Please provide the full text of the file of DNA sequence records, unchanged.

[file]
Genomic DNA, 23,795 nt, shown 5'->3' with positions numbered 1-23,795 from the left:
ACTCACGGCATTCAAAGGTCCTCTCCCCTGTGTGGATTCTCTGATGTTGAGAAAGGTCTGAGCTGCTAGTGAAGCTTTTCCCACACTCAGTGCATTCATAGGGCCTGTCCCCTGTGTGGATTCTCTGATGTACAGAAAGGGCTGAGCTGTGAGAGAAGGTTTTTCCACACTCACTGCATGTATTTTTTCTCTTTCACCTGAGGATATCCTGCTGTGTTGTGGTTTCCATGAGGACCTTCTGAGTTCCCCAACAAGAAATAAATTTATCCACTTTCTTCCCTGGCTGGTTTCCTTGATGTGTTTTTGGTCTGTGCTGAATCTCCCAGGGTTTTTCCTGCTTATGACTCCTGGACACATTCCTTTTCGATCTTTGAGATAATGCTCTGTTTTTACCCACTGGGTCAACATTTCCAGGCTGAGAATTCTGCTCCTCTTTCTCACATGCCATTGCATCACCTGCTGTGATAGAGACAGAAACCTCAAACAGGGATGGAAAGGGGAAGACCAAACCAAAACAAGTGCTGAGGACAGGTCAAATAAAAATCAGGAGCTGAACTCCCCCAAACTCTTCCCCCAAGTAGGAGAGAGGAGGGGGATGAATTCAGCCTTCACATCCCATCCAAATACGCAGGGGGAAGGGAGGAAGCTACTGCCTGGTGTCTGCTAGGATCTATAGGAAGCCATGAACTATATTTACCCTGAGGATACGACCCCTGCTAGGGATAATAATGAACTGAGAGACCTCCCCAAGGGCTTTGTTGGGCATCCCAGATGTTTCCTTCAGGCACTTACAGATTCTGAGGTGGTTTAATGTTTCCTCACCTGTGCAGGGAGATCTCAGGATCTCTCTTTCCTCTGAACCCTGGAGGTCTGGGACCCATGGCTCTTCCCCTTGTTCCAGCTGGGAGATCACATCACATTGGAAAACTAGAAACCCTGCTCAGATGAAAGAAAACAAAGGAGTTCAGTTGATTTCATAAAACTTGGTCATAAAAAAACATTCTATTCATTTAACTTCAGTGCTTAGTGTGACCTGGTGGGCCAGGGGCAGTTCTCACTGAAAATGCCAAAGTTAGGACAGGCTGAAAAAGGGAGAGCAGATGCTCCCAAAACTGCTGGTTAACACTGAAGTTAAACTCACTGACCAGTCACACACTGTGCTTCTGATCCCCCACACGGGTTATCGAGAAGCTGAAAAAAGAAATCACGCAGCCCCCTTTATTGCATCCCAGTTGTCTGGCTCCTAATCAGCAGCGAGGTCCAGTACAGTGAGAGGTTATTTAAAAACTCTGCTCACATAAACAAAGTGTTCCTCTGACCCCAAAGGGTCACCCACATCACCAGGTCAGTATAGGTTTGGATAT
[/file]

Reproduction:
Genomic DNA, 23,795 nt, shown 5'->3' with positions numbered 1-23,795 from the left:
ACTCACGGCATTCAAAGGTCCTCTCCCCTGTGTGGATTCTCTGATGTTGAGAAAGGTCTGAGCTGCTAGTGAAGCTTTTCCCACACTCAGTGCATTCATAGGGCCTGTCCCCTGTGTGGATTCTCTGATGTACAGAAAGGGCTGAGCTGTGAGAGAAGGTTTTTCCACACTCACTGCATGTATTTTTTCTCTTTCACCTGAGGATATCCTGCTGTGTTGTGGTTTCCATGAGGACCTTCTGAGTTCCCCAACAAGAAATAAATTTATCCACTTTCTTCCCTGGCTGGTTTCCTTGATGTGTTTTTGGTCTGTGCTGAATCTCCCAGGGTTTTTCCTGCTTATGACTCCTGGACACATTCCTTTTCGATCTTTGAGATAATGCTCTGTTTTTACCCACTGGGTCAACATTTCCAGGCTGAGAATTCTGCTCCTCTTTCTCACATGCCATTGCATCACCTGCTGTGATAGAGACAGAAACCTCAAACAGGGATGGAAAGGGGAAGACCAAACCAAAACAAGTGCTGAGGACAGGTCAAATAAAAATCAGGAGCTGAACTCCCCCAAACTCTTCCCCCAAGTAGGAGAGAGGAGGGGGATGAATTCAGCCTTCACATCCCATCCAAATACGCAGGGGGAAGGGAGGAAGCTACTGCCTGGTGTCTGCTAGGATCTATAGGAAGCCATGAACTATATTTACCCTGAGGATACGACCCCTGCTAGGGATAATAATGAACTGAGAGACCTCCCCAAGGGCTTTGTTGGGCATCCCAGATGTTTCCTTCAGGCACTTACAGATTCTGAGGTGGTTTAATGTTTCCTCACCTGTGCAGGGAGATCTCAGGATCTCTCTTTCCTCTGAACCCTGGAGGTCTGGGACCCATGGCTCTTCCCCTTGTTCCAGCTGGGAGATCACATCACATTGGAAAACTAGAAACCCTGCTCAGATGAAAGAAAACAAAGGAGTTCAGTTGATTTCATAAAACTTGGTCATAAAAAAACATTCTATTCATTTAACTTCAGTGCTTAGTGTGACCTGGTGGGCCAGGGGCAGTTCTCACTGAAAATGCCAAAGTTAGGACAGGCTGAAAAAGGGAGAGCAGATGCTCCCAAAACTGCTGGTTAACACTGAAGTTAAACTCACTGACCAGTCACACACTGTGCTTCTGATCCCCCACACGGGTTATCGAGAAGCTGAAAAAAGAAATCACGCAGCCCCCTTTATTGCATCCCAGTTGTCTGGCTCCTAATCAGCAGCGAGGTCCAGTACAGTGAGAGGTTATTTAAAAACTCTGCTCACATAAACAAAGTGTTCCTCTGACCCCAAAGGGTCACCCACATCACCAGGTCAGTATAGGTTTGGATAT